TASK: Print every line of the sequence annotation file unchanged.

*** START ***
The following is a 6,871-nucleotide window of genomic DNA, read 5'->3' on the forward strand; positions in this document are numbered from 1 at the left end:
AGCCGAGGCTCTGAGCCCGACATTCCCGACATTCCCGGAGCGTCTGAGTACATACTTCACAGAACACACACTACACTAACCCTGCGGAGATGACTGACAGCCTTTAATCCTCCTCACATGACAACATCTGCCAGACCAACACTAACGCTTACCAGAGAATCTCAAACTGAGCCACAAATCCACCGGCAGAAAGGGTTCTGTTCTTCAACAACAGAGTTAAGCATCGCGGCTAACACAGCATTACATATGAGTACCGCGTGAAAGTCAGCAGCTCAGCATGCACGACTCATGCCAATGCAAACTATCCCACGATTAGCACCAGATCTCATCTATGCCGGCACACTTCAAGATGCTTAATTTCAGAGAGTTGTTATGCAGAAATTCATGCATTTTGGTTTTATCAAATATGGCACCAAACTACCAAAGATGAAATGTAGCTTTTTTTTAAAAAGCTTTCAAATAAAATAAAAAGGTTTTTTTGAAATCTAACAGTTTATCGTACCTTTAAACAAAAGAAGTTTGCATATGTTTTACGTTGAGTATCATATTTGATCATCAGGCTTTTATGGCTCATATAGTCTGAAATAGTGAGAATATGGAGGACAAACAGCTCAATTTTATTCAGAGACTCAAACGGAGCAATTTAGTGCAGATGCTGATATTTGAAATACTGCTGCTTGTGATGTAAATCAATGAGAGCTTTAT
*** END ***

The following is a 6,871-nucleotide window of genomic DNA, read 5'->3' on the forward strand; positions in this document are numbered from 1 at the left end:
AGCCGAGGCTCTGAGCCCGACATTCCCGACATTCCCGGAGCGTCTGAGTACATACTTCACAGAACACACACTACACTAACCCTGCGGAGATGACTGACAGCCTTTAATCCTCCTCACATGACAACATCTGCCAGACCAACACTAACGCTTACCAGAGAATCTCAAACTGAGCCACAAATCCACCGGCAGAAAGGGTTCTGTTCTTCAACAACAGAGTTAAGCATCGCGGCTAACACAGCATTACATATGAGTACCGCGTGAAAGTCAGCAGCTCAGCATGCACGACTCATGCCAATGCAAACTATCCCACGATTAGCACCAGATCTCATCTATGCCGGCACACTTCAAGATGCTTAATTTCAGAGAGTTGTTATGCAGAAATTCATGCATTTTGGTTTTATCAAATATGGCACCAAACTACCAAAGATGAAATGTAGCTTTTTTTTAAAAAGCTTTCAAATAAAATAAAAAGGTTTTTTTGAAATCTAACAGTTTATCGTACCTTTAAACAAAAGAAGTTTGCATATGTTTTACGTTGAGTATCATATTTGATCATCAGGCTTTTATGGCTCATATAGTCTGAAATAGTGAGAATATGGAGGACAAACAGCTCAATTTTATTCAGAGACTCAAACGGAGCAATTTAGTGCAGATGCTGATATTTGAAATACTGCTGCTTGTGATGTAAATCAATGAGAGCTTTAT